Top 7 Things About San Marino You Should Know

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San Marino is one of the smallest countries in the world and is an independent nation completely surrounded by Italy. If you searched for things about San ... read more...

  1. The first thing about San Marino you should know is a small republic situated on the slopes of Mount Titano, on the Adriatic side of central Italy between the Emilia-Romagna and Marche regions, and surrounded on all sides by the Republic of Italy. It is the smallest independent state in Europe after Vatican City and Monaco and, until the independence of Nauru (1968), the smallest republic in the world.

    Mount Titano is the name of the hill where the main city of San Marino is located. On each one of the three slopes of Mount Titano, you can observe one tower, each one with a different size, style, and meaning behind them. The three towers of San Marino are part of the national flag and you can actually get inside two of them for a small fee.

    The capital, San Marino city, is set high on the western side of Mount Titano, beneath the fortress crowning one of its summits, and is encircled by triple walls. Borgo Maggiore, farther down the slope, was for centuries San Marino’s commercial center, and Serravalle, beneath its castle of the Malatesta family, is agricultural and industrial. San Marino is overwhelmingly urban in character, and those three cities are home to nearly two-thirds of San Marino’s population. Most of San Marino’s landscape is agricultural in character, but industrial concerns have intruded on the centuries-old forms of agricultural life.

  2. Another thing about San Marino you should know is that it is a paradise for sculpture lovers. A trip to San Marino cannot be complete without understanding its rich heritage. The art and cultural activities in San Marino will give you an insight into the city's history, traditions, and artwork. While visiting the cultural attractions in San Marino would prove to be informative, attending its artsy events will leave you entertained. With over 100 unique sculptures in a small area, San Marino has some very amazing works of art, the most famous of which is the Lady of Liberty located in front of the city hall.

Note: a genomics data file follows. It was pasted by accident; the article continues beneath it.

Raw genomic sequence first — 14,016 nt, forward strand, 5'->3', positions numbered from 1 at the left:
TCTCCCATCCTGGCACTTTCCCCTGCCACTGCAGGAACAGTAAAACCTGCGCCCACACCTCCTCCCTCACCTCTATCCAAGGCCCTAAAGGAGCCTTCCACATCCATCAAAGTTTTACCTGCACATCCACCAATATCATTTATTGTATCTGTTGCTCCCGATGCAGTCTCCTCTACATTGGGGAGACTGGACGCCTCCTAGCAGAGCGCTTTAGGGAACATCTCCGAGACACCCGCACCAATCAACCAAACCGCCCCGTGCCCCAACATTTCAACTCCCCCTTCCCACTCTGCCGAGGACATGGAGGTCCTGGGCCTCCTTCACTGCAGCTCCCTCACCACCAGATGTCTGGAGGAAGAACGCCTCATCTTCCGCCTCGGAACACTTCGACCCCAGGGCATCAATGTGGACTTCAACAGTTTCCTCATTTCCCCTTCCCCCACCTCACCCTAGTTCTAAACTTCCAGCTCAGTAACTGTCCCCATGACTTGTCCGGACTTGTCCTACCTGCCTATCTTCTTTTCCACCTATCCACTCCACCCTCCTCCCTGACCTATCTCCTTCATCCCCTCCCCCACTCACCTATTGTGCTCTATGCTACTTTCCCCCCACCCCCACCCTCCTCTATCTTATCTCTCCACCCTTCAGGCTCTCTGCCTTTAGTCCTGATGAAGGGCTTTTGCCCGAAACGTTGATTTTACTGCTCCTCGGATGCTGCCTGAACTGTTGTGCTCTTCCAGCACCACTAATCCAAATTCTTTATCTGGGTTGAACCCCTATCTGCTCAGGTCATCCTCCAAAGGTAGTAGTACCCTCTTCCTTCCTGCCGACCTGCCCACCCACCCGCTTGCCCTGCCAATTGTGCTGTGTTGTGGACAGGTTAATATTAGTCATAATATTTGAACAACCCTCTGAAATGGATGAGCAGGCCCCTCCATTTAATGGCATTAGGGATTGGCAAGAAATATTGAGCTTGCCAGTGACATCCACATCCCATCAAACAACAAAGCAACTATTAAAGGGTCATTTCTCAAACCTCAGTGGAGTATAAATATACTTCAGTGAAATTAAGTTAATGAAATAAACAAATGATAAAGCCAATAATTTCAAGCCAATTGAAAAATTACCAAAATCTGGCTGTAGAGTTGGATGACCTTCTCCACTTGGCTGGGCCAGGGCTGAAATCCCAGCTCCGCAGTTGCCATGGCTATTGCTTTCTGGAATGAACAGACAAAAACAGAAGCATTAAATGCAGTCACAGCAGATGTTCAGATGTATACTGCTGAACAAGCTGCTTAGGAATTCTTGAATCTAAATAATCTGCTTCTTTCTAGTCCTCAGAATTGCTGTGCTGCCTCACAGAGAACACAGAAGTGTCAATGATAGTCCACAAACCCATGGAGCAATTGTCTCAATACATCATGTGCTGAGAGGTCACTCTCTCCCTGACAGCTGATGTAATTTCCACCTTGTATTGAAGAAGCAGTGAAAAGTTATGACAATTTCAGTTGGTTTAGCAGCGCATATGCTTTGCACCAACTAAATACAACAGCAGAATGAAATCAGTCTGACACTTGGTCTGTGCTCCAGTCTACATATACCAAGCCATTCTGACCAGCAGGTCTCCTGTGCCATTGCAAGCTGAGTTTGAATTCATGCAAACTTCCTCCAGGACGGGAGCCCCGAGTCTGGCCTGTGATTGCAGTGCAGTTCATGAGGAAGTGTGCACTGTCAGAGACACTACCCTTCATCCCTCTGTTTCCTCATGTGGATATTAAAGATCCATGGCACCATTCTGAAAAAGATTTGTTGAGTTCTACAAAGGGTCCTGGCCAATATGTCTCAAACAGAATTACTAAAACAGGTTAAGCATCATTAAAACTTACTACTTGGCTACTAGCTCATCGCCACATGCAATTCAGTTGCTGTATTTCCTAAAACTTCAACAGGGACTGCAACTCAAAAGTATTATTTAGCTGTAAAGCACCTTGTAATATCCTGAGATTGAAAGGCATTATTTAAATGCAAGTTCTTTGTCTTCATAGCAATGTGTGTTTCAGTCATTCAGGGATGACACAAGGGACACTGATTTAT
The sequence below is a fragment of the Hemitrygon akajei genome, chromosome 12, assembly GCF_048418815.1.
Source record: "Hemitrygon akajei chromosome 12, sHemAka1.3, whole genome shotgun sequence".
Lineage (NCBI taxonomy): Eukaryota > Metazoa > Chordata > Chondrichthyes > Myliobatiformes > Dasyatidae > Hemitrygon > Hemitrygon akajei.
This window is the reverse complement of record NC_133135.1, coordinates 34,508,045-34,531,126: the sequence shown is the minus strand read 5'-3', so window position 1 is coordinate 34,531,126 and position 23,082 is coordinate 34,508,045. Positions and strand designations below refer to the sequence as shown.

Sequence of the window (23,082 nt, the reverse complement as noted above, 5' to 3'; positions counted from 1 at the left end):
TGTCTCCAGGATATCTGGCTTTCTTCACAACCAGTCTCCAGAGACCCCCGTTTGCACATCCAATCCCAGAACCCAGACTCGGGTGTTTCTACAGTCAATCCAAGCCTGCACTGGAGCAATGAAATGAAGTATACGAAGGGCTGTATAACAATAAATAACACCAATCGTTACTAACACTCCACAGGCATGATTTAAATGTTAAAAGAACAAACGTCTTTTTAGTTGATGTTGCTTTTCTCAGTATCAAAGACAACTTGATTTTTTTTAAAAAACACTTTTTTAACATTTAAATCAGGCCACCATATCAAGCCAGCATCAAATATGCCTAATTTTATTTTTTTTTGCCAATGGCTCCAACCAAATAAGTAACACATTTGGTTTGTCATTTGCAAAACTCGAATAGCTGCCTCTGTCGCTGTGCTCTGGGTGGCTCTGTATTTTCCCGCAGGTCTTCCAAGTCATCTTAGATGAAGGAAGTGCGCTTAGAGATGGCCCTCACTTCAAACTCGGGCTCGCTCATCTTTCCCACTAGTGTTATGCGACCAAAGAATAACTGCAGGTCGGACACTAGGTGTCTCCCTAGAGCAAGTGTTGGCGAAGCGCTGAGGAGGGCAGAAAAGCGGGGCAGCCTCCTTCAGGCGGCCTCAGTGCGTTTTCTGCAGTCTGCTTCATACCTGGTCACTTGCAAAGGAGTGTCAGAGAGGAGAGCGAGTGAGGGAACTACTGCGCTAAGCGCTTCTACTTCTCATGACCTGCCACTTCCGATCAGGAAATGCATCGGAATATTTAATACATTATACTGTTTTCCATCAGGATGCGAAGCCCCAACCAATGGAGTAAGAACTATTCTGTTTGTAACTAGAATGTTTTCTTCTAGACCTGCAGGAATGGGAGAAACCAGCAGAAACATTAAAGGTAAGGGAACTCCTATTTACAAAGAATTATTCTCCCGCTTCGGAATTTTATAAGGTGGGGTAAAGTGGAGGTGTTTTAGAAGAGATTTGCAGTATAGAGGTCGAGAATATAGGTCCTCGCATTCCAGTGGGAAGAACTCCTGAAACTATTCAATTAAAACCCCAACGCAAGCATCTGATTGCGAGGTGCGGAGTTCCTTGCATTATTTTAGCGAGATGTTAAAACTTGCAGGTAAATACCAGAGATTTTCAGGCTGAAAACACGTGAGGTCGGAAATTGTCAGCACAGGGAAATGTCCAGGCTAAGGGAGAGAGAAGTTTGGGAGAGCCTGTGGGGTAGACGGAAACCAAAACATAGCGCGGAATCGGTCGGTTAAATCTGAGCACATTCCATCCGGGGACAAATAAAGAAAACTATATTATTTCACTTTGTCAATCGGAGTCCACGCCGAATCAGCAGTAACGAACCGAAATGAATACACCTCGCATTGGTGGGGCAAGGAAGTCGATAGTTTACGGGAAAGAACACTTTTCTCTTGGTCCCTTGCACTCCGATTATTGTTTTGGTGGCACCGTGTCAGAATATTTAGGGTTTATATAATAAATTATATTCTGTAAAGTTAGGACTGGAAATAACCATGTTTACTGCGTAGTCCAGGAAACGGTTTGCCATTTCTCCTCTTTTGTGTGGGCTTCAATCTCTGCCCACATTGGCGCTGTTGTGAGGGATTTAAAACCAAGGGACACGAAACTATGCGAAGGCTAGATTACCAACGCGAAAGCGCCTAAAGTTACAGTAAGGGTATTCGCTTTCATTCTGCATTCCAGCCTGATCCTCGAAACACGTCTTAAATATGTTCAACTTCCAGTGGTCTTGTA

It is made in the neoclassical style of white Carrara marble and is located between Parva Domus and the Palazzo Pubblico. It is a work of the sculptor Stefano Galletti and was donated by Countess Otilia Heyroth Wagener from Berlin to the Republic in 1876 because she had become Countess of Acquaviva. The statue symbolizes freedom. Freedom is represented as a warrior advancing fiercely with one hand extended forward and one with a flag. On the head of the statue is a crown with three towers representing the fortified city of San Marino, the symbolic meaning is the reinstatement of freedom. Discover the best top things to do in San Marino including Children of Beslan Statue, Girolamo Gozi Monument, Statua della Liberta, Statua Grande Nudo Femminile, Monumento a Giuseppe Garibaldi, Monumento a Bartolomeo Borghesi.
  3. The special thing about San Marino you should know is its walls look like the Great Wall of China. If you saw this photo without any other information you would probably believe that it’s the Great Wall of China but no! It’s actually the first tower of San Marino and the city walls offer a passage from one tower to another. Within San Marino Old Town, you can’t miss the defense towers, nor resist the opportunity to climb them. Start at the former military fortress of the First Tower Guaita for a view down to the countryside below, before clambering the steps up to the Second Tower Cesta (a former garrison of crossbowmen) via the ‘Passo Delle Streghe’ (Passage of the Witches) for one of the most sought after views – it stands on the highest peak of Mount Titano, 756 meters above sea level.

    You should visit during autumn so you can see how the foliage changes. Most visitors to the country come on a day trip from Rimini so if you stay a little bit longer you can easily avoid the crowds and have the entire place all for yourself!